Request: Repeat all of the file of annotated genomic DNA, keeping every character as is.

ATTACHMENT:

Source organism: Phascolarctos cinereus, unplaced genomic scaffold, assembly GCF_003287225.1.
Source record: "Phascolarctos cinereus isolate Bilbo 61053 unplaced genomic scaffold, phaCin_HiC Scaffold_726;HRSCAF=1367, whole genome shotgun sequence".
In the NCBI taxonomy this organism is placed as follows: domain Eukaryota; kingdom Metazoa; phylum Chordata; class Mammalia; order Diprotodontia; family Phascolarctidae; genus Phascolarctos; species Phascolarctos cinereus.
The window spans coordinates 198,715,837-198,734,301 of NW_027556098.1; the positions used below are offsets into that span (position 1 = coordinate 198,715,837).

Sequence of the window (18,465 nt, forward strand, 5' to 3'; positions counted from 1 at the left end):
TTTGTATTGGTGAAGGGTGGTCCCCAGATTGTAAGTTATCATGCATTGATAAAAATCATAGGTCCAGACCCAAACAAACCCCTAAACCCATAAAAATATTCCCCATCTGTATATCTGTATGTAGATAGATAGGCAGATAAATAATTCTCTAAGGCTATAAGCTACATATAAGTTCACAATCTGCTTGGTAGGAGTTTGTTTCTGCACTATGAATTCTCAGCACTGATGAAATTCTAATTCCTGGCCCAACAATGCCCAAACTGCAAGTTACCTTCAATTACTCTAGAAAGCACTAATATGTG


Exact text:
Source organism: Phascolarctos cinereus, unplaced genomic scaffold, assembly GCF_003287225.1.
Source record: "Phascolarctos cinereus isolate Bilbo 61053 unplaced genomic scaffold, phaCin_HiC Scaffold_726;HRSCAF=1367, whole genome shotgun sequence".
In the NCBI taxonomy this organism is placed as follows: domain Eukaryota; kingdom Metazoa; phylum Chordata; class Mammalia; order Diprotodontia; family Phascolarctidae; genus Phascolarctos; species Phascolarctos cinereus.
The window spans coordinates 198,715,837-198,734,301 of NW_027556098.1; the positions used below are offsets into that span (position 1 = coordinate 198,715,837).

Sequence of the window (18,465 nt, forward strand, 5' to 3'; positions counted from 1 at the left end):
TTTGTATTGGTGAAGGGTGGTCCCCAGATTGTAAGTTATCATGCATTGATAAAAATCATAGGTCCAGACCCAAACAAACCCCTAAACCCATAAAAATATTCCCCATCTGTATATCTGTATGTAGATAGATAGGCAGATAAATAATTCTCTAAGGCTATAAGCTACATATAAGTTCACAATCTGCTTGGTAGGAGTTTGTTTCTGCACTATGAATTCTCAGCACTGATGAAATTCTAATTCCTGGCCCAACAATGCCCAAACTGCAAGTTACCTTCAATTACTCTAGAAAGCACTAATATGTG